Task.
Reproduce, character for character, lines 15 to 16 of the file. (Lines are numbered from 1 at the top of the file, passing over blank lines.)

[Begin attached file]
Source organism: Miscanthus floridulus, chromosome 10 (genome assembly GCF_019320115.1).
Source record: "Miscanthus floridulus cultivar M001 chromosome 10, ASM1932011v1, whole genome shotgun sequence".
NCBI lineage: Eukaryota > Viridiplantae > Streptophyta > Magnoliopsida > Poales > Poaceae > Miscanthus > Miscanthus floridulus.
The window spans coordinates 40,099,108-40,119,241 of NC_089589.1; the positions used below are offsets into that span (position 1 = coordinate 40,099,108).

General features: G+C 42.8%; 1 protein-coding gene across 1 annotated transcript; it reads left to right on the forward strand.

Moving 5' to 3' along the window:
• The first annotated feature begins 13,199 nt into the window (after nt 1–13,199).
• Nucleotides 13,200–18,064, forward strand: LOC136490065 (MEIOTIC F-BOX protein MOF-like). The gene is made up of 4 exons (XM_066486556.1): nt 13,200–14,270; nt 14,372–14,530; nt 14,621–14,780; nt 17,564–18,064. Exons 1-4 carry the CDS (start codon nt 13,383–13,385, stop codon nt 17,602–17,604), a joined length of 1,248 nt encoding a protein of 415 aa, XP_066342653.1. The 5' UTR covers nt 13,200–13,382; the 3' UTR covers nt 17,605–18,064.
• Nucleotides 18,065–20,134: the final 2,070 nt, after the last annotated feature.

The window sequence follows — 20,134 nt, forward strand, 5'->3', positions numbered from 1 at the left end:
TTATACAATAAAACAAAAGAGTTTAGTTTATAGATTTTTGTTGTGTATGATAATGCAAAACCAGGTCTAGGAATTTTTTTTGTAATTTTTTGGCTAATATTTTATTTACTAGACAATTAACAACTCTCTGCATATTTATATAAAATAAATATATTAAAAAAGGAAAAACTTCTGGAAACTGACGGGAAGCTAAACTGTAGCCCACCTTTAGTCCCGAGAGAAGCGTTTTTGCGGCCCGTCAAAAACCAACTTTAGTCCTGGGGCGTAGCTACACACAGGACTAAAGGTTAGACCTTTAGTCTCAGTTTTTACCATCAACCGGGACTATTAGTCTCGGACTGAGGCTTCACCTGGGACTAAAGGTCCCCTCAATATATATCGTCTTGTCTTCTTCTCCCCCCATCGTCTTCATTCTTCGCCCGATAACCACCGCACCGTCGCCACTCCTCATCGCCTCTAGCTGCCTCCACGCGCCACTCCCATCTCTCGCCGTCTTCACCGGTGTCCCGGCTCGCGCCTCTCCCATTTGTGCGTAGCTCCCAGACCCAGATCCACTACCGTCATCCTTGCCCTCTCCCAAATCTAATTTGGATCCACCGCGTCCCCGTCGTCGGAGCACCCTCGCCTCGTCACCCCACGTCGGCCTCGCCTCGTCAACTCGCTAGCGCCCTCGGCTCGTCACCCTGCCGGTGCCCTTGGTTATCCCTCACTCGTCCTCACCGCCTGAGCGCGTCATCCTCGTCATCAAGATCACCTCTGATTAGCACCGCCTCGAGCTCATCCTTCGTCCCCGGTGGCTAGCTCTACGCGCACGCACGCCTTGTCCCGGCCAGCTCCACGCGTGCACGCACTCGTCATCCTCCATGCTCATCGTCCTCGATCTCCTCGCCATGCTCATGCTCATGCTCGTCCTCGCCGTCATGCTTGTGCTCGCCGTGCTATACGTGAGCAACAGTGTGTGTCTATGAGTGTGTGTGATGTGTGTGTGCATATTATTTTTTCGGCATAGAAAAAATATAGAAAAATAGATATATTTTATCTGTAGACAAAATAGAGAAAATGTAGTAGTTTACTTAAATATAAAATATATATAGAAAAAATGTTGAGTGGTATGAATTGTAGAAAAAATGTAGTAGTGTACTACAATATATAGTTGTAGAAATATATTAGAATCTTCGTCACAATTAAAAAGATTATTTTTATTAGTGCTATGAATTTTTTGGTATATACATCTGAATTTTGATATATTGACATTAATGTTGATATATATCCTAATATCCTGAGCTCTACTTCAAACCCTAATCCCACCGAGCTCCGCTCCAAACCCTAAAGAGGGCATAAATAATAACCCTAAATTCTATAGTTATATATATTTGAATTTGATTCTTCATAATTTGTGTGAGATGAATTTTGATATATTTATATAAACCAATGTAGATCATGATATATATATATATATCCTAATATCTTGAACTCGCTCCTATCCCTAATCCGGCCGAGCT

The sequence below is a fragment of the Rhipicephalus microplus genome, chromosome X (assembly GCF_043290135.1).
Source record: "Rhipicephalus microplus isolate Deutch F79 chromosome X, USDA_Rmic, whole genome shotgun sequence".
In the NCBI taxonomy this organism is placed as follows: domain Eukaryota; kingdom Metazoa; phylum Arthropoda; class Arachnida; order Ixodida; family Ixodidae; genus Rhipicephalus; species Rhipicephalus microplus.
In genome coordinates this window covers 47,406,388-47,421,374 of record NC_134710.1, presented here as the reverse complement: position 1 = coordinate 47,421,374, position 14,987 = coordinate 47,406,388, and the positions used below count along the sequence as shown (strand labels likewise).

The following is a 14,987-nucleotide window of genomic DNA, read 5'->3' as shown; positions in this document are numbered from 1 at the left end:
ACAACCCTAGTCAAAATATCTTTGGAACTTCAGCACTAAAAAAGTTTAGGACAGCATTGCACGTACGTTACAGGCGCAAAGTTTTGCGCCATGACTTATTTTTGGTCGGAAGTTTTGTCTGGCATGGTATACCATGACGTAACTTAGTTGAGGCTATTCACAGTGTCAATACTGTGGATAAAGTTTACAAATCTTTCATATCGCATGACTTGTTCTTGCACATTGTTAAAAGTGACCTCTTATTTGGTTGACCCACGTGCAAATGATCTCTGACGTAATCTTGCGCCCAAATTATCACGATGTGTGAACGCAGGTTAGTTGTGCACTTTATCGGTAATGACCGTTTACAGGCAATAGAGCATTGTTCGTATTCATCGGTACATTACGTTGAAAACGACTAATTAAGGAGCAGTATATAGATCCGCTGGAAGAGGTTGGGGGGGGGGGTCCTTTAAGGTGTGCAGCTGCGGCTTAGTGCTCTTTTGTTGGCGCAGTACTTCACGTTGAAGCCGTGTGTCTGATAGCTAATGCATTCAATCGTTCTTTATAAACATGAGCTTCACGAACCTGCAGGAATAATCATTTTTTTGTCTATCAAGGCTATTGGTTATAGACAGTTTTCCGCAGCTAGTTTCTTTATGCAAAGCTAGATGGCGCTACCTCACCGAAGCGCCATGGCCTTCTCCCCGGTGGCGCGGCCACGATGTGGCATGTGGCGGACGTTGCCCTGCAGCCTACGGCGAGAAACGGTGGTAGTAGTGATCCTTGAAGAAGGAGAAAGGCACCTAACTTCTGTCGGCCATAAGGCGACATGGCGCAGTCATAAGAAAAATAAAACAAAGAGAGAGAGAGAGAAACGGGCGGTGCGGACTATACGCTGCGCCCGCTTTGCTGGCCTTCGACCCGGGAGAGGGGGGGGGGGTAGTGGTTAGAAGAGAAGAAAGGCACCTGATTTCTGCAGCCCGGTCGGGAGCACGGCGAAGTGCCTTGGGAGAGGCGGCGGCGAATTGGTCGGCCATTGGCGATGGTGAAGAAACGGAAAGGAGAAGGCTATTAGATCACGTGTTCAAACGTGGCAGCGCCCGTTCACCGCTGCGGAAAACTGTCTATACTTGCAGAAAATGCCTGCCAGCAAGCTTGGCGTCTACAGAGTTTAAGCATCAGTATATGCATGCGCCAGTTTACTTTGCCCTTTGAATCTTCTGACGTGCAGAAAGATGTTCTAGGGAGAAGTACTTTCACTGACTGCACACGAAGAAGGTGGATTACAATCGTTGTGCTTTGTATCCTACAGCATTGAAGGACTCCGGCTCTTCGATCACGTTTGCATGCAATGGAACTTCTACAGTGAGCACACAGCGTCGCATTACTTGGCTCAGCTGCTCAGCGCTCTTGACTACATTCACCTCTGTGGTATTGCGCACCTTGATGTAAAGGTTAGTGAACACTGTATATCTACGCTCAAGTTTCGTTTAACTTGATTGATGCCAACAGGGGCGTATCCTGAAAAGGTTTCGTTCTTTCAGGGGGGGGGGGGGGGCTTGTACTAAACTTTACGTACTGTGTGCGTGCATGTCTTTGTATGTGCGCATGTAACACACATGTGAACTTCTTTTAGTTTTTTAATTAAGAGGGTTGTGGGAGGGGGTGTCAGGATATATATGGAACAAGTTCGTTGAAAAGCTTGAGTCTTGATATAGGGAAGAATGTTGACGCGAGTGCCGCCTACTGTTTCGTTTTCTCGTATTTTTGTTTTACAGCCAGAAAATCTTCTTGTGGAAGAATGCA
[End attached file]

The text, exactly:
In genome coordinates this window covers 47,406,388-47,421,374 of record NC_134710.1, presented here as the reverse complement: position 1 = coordinate 47,421,374, position 14,987 = coordinate 47,406,388, and the positions used below count along the sequence as shown (strand labels likewise).

The following is a 14,987-nucleotide window of genomic DNA, read 5'->3' as shown; positions in this document are numbered from 1 at the left end: